YouTube Touted Its Handling Of Election Misinformation. But Now It Says Videos Spreading Vote Tabulation Conspiracies, False Win Claims Are Fine.

By 11/06/2020
YouTube Touted Its Handling Of Election Misinformation. But Now It Says Videos Spreading Vote Tabulation Conspiracies, False Win Claims Are Fine.

Since February, YouTube has introduced several new election-time tools and policies, touting them as efforts to “better support” democracy by minimizing the spread of misinformation about the election. But on Election Day and after, YouTube said videos that spread demonstrably, egregiously false information about vote tabulation and the outcome of the 2020 contest aren’t in violation of those new policies.

One Nov. 4 video, first flagged by CNBC, came from One America News Network, a far-right YouTube channel with 979K subscribers that nets around 15 million views per month. In it, host Christina Bobb (pictured above) tells viewers, “President Trump won four more years in office last night. North Carolina, Florida, Pennsylvania, Michigan, Wisconsin are all Trump’s. Even Arizona, which somehow has Biden leading, is rampant with voter fraud. Nevada—same thing.”

Bobb goes on to echo Donald Trump’s lies about mail-in voting and vote tabulation, baselessly claiming that Democrats counting votes in battleground states realized Trump was winning and went to “find more ballots” in favor of Joe Biden.


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(For the record, at press time, The New York Times has called Michigan and Wisconsin for Biden, while Trump won Florida. Trump is currently leading by around 76,700 votes in North Carolina, while Biden is leading in Georgia (by 4,100 votes), Pennsylvania (14,500 votes), Arizona (39,400), and Nevada (20,100). All the latter races have been deemed too close to call, and Georgia officials have already confirmed there will be a recount to double-check results.)

OANN’s video has racked up more than 431,000 views—and it will continue to accumulate more, since it doesn’t violate any of YouTube’s election-supporting policies, the platform told CNBC.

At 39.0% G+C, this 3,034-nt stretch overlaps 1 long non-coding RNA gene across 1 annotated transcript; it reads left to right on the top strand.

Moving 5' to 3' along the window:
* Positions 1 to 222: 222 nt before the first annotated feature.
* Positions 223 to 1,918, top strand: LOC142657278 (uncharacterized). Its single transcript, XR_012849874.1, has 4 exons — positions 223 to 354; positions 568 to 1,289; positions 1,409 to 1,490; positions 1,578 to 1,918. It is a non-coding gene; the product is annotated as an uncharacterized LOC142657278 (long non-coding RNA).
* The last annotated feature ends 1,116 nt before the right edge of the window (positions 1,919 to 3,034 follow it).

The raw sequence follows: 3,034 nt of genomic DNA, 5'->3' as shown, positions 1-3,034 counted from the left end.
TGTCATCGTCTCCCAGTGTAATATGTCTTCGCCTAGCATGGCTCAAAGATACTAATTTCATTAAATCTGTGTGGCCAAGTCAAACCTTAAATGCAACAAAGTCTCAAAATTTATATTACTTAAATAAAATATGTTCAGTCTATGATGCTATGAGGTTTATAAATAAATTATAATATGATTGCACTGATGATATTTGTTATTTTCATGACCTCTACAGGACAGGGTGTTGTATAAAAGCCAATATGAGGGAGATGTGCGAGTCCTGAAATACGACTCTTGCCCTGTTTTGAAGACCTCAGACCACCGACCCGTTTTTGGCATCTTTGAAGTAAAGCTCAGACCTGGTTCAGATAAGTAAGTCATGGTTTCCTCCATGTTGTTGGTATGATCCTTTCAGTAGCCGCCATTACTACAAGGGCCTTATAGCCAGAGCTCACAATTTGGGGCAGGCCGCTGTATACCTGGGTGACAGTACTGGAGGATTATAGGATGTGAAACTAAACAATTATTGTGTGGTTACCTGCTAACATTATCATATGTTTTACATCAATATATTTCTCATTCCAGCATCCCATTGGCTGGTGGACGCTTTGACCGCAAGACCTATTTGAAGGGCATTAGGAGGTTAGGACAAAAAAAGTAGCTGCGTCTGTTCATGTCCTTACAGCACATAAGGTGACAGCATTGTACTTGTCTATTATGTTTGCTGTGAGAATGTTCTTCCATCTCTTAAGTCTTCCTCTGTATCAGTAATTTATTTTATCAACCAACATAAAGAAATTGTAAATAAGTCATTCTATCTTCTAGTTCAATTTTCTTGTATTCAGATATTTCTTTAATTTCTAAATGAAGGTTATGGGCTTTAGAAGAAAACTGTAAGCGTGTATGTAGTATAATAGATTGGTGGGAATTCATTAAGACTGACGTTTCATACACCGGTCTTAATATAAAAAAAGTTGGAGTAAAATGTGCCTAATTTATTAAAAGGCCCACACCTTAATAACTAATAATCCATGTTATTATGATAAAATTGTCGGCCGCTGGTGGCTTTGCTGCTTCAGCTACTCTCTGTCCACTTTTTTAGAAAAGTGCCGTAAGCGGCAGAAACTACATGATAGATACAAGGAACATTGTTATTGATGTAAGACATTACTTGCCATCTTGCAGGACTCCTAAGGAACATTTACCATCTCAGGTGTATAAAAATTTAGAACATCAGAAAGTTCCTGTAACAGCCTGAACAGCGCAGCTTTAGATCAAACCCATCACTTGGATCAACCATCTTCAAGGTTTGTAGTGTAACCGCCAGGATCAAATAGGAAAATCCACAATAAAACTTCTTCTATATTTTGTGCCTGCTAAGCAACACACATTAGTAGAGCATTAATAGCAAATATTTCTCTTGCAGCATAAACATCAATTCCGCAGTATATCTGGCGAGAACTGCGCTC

“Our Community Guidelines prohibit content misleading viewers about voting, for example content aiming to mislead voters about the time, place, means or eligibility requirements for voting, or false claims that could materially discourage voting,” spokesperson Andrea Faville said. “The content of this video doesn’t rise to that level, so it wasn’t removed.”

In a separate statement, spokesperson Christa Muldoon told CNBC the video had been demonetized because it is “content that undermines confidence in elections with demonstrably false information.” Muldoon added that because the election has not been called, the video “is in scope of our demonstrably false policy.”

Violating that particular policy doesn’t result in a video takedown, apparently.

Election Day live streams from Steven Crowder, Steve Bannon also spread misinformation

YouTube also pointed out to CNBC that it had removed several live streams on Election Day that violated policies against spam and deceptive practices. The Verge posted a roundup of some misinformation-spreading live streams that do not appear to have been acted upon by YouTube, including one from Steven Crowder, the right-wing commentator whose channel YouTube controversially remonetized in August.

On his stream, Crowder insinuated that a man filmed wheeling a little red wagon in front of a Detroit polling center was transporting ballots, and that “you wouldn’t be able to trust it because some ballots could fly off the back.” The man in the clip turned out to be a cameraperson for local news outlet WXYZ Detroit. His wagon contained the station’s video equipment.

One Nov. 5 live stream YouTube did take action on came from Steve Bannon, the former executive chairman of Breitbart who spent a few months as the Trump administration’s chief strategist. He too spewed nonsense about the election, but that isn’t why YouTube removed the recording of his stream. YouTube removed the video because he called for FBI director Christopher Wray and the director of the National Institute of Allergy and Infectious Diseases, Dr. Anthony Fauci, to be beheaded.

“I’d put them at the two corners of the White House as a warning to federal bureaucrats,” he said in the stream.

YouTube said the video crossed its policies against inciting violence. The rest of Bannon’s channel—with several videos containing election misinformation—appears untouched.

As for how other platforms are handling misinformation, Twitter continues to be most stringent. It completely banned Bannon’s account following his comments about Wray and Fauci, and has been putting its own updated policies to work, placing info boxes and click-through covers on tweets from Trump (and other users) that spread any kind of misinformation about the election, vote tabulation, or results. Trump responded to the fact-checking by, once again, attacking Section 230.

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